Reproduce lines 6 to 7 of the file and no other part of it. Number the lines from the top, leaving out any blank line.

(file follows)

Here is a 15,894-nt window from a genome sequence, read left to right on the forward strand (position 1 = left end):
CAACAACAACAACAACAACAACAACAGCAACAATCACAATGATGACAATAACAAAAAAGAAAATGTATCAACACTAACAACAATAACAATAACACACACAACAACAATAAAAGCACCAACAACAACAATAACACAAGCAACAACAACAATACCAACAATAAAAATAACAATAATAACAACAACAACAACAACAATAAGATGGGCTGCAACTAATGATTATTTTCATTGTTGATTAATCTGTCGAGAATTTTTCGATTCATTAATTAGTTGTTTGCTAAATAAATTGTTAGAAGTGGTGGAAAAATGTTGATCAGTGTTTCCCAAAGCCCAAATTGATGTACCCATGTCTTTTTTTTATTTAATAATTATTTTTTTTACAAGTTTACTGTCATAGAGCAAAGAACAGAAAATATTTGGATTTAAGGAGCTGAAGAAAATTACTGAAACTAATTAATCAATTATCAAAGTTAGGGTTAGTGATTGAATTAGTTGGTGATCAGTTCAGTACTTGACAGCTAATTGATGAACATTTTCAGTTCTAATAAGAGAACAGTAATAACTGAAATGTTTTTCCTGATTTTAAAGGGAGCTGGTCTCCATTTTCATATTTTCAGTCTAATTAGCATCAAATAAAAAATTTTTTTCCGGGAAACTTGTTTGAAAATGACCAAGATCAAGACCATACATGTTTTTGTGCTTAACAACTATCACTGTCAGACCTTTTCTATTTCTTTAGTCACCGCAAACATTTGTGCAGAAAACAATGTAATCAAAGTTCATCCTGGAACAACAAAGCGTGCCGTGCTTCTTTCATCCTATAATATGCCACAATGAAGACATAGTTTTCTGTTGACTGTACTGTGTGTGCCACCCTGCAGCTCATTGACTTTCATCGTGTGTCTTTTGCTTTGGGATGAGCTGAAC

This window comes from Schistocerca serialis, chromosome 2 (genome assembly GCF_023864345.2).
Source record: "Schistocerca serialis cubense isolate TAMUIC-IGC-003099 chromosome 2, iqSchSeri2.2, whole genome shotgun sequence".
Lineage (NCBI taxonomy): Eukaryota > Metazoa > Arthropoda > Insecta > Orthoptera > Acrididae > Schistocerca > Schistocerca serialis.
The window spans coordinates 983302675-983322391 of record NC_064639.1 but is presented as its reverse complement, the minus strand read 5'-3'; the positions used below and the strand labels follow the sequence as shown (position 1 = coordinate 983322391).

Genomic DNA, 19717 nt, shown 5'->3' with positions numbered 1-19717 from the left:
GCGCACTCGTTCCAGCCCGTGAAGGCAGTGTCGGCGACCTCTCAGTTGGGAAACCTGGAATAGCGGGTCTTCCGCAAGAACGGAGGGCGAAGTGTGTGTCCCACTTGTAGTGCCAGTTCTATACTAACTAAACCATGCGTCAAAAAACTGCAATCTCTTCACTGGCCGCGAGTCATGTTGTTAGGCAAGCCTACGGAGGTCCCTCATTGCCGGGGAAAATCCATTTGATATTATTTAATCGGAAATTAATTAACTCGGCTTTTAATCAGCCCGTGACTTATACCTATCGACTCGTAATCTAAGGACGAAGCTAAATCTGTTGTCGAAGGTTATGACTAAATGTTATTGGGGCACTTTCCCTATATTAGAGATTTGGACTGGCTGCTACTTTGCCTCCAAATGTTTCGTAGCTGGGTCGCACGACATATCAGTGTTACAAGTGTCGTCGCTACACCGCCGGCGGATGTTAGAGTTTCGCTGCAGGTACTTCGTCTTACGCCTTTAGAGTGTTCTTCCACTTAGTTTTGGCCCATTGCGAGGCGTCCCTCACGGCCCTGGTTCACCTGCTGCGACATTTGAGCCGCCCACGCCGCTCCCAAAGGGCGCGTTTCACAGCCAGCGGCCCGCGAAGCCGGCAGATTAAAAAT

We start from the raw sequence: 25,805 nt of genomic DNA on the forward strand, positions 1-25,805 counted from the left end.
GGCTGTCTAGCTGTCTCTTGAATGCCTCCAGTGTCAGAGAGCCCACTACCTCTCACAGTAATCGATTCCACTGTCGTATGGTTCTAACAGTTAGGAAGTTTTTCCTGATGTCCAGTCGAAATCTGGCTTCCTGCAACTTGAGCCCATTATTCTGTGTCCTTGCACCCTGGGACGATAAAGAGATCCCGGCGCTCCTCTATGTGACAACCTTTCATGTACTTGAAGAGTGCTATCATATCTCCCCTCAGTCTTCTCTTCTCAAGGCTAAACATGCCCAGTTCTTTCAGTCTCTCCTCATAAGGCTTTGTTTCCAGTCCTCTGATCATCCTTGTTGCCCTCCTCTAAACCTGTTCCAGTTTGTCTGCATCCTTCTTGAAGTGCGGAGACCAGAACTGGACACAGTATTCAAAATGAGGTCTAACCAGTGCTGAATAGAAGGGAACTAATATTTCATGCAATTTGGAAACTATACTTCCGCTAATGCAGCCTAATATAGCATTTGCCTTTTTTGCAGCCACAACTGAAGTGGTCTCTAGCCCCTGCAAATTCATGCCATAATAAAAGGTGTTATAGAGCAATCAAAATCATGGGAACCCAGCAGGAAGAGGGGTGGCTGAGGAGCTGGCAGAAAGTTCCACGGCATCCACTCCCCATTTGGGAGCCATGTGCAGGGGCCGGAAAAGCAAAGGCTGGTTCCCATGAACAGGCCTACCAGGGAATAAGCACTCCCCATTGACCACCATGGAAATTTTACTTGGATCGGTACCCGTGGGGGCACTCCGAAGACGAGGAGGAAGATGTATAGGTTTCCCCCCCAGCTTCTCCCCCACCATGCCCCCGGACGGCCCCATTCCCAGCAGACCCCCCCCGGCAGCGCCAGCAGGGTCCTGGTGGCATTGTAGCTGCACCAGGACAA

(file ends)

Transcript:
The window spans coordinates 983302675-983322391 of record NC_064639.1 but is presented as its reverse complement, the minus strand read 5'-3'; the positions used below and the strand labels follow the sequence as shown (position 1 = coordinate 983322391).

Genomic DNA, 19717 nt, shown 5'->3' with positions numbered 1-19717 from the left: